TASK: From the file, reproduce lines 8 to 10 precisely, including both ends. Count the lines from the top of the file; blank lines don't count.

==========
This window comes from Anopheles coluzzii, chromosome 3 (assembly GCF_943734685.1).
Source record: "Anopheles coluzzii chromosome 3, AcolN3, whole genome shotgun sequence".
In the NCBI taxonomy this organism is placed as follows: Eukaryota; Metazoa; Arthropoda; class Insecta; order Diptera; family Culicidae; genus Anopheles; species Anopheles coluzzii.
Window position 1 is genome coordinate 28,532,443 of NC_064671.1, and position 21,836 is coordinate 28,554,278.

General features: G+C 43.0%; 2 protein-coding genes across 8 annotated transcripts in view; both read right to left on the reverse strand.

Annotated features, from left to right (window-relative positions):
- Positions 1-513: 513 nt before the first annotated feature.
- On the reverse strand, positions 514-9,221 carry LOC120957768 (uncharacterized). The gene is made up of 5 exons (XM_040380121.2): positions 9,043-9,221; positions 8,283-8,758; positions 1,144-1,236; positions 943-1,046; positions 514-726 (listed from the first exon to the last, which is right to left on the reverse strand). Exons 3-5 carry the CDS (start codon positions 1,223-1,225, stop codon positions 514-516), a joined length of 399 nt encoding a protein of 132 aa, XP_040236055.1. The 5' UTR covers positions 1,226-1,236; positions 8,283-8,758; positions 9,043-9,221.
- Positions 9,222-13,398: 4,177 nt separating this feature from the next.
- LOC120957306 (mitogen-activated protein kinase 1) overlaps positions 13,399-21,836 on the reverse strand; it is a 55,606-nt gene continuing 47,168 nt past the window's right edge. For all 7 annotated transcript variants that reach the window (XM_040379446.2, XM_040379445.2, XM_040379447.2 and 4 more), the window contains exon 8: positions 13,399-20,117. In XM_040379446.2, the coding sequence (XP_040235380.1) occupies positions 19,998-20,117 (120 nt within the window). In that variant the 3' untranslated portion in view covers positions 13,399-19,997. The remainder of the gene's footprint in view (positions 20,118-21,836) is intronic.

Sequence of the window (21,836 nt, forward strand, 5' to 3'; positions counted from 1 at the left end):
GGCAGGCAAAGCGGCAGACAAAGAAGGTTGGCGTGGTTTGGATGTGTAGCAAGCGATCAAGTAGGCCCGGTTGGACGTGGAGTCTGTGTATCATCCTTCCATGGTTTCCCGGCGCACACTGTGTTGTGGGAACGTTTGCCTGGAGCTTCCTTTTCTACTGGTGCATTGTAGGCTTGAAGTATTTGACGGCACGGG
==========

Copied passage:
- On the reverse strand, positions 514-9,221 carry LOC120957768 (uncharacterized). The gene is made up of 5 exons (XM_040380121.2): positions 9,043-9,221; positions 8,283-8,758; positions 1,144-1,236; positions 943-1,046; positions 514-726 (listed from the first exon to the last, which is right to left on the reverse strand). Exons 3-5 carry the CDS (start codon positions 1,223-1,225, stop codon positions 514-516), a joined length of 399 nt encoding a protein of 132 aa, XP_040236055.1. The 5' UTR covers positions 1,226-1,236; positions 8,283-8,758; positions 9,043-9,221.
- Positions 9,222-13,398: 4,177 nt separating this feature from the next.
- LOC120957306 (mitogen-activated protein kinase 1) overlaps positions 13,399-21,836 on the reverse strand; it is a 55,606-nt gene continuing 47,168 nt past the window's right edge. For all 7 annotated transcript variants that reach the window (XM_040379446.2, XM_040379445.2, XM_040379447.2 and 4 more), the window contains exon 8: positions 13,399-20,117. In XM_040379446.2, the coding sequence (XP_040235380.1) occupies positions 19,998-20,117 (120 nt within the window). In that variant the 3' untranslated portion in view covers positions 13,399-19,997. The remainder of the gene's footprint in view (positions 20,118-21,836) is intronic.